At Relativity Fest, I moderated a panel on predictive coding whose members included two of the lawyers on opposite sides in the Pyrrho litigation. The parties to Pyrrho had first debated whether or not to use predictive coding and, then, when that was agreed in principle, how it was to be done.
One of the Pyrrho participants was Dan Wyatt, an associate at RPC in London. After our panel, I asked him how the idea developed that predictive coding was the right technology for this case. The interview is below.
The issue, Dan Wyatt said, was a common one – how to deal with very large volumes of documents in a cost-effective and expedient manner. It was clear from the outset that keywords and manual review would be a “challenging” way to do this” and RPC was receptive when the defendant’s Ed Spencer (I have a separate interview with him coming up) suggested using predictive coding.
Dan Wyatt emphasised that getting through large volumes of documents quickly was not the only consideration – it was necessary also to “do a good job” and be satisfied that the client’s interests were looked after.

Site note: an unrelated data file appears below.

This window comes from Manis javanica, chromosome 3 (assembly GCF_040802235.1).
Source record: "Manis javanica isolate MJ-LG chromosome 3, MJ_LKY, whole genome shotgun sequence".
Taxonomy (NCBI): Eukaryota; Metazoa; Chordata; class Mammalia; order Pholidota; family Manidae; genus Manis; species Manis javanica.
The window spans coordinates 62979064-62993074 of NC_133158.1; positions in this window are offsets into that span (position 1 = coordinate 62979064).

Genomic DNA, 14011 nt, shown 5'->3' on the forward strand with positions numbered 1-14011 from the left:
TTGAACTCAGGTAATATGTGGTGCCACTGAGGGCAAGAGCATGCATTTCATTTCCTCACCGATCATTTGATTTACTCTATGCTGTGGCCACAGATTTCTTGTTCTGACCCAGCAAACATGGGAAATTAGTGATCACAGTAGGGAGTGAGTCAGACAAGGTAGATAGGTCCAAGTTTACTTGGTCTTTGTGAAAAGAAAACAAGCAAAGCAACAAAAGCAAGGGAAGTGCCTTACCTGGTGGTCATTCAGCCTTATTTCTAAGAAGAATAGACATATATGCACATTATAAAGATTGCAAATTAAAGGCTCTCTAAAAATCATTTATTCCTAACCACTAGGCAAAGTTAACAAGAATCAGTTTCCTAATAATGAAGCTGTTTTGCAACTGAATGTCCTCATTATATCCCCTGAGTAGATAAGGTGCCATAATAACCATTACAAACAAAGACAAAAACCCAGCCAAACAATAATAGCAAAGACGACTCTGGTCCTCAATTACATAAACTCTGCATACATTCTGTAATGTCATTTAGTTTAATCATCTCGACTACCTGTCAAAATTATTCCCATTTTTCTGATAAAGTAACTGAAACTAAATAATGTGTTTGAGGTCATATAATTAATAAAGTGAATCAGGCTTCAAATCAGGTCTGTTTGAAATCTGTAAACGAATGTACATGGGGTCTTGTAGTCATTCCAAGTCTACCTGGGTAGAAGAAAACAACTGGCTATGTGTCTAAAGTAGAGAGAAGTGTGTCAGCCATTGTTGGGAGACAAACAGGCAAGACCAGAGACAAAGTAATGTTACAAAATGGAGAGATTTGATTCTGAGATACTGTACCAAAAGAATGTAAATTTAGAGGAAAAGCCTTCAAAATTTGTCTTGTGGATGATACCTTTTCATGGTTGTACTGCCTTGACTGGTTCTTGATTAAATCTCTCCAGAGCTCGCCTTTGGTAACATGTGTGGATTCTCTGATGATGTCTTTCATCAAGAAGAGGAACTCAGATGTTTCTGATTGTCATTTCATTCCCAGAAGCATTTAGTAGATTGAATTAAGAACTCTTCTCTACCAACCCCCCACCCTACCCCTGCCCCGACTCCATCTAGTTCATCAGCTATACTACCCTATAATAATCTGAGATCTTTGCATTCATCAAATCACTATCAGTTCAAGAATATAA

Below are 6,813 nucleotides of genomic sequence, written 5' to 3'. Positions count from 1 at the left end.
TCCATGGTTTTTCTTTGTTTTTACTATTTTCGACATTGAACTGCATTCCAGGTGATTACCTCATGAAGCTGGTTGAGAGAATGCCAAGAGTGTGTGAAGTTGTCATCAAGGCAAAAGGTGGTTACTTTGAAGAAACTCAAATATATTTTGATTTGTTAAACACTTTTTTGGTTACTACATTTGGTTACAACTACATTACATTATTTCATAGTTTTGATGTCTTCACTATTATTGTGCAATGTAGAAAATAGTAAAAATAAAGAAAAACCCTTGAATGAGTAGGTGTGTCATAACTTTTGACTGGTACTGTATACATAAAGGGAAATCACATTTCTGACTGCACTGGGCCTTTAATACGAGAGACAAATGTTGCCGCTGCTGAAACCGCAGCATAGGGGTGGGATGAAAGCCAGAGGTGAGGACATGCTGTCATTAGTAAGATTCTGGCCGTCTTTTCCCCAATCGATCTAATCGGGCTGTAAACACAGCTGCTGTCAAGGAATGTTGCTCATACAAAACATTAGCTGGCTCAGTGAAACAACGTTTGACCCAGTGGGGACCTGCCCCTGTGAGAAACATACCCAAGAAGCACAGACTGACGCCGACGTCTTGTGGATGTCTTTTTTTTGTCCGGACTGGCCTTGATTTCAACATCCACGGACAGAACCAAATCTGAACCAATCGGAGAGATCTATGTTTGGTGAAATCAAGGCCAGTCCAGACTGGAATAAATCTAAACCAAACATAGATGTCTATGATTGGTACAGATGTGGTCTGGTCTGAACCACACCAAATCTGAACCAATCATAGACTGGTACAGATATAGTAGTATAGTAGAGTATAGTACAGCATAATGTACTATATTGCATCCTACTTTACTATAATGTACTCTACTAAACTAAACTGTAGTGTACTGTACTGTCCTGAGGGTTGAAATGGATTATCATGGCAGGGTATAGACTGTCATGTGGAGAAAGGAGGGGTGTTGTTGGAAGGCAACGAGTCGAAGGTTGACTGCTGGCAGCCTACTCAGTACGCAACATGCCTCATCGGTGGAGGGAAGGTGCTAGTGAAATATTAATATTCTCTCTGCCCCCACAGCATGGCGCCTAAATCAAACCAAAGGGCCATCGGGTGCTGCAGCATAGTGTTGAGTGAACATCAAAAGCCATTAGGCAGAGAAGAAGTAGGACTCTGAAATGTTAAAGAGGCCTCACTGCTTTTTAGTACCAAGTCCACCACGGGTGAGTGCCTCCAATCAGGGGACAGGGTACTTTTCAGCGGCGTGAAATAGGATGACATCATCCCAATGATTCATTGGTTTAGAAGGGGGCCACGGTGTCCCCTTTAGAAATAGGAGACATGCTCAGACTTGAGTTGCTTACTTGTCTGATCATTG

Agreeing the use of predictive coding was only the start in the Pyrrho discussions. There was a long haul thereafter to agree how it was to be used and, in particular, on the keywords to be used. Both parties, Dan Wyatt said, were willing to make “sensible compromises” where they could.
One of the reasons for my predictive coding panel was to compare approaches in three different jurisdictions, the US, Ireland and England and Wales – not just what the rules say, but how parties work (or do not) to achieve a sensible result. It may be harder to achieve a cooperative approach in the adversarial environment of US litigation, but Dan Wyatt said that he had had conversations at Relativity Fest which implied that even US lawyers might come to see the benefits of getting round a table with their opponents as a means of making progress towards agreement.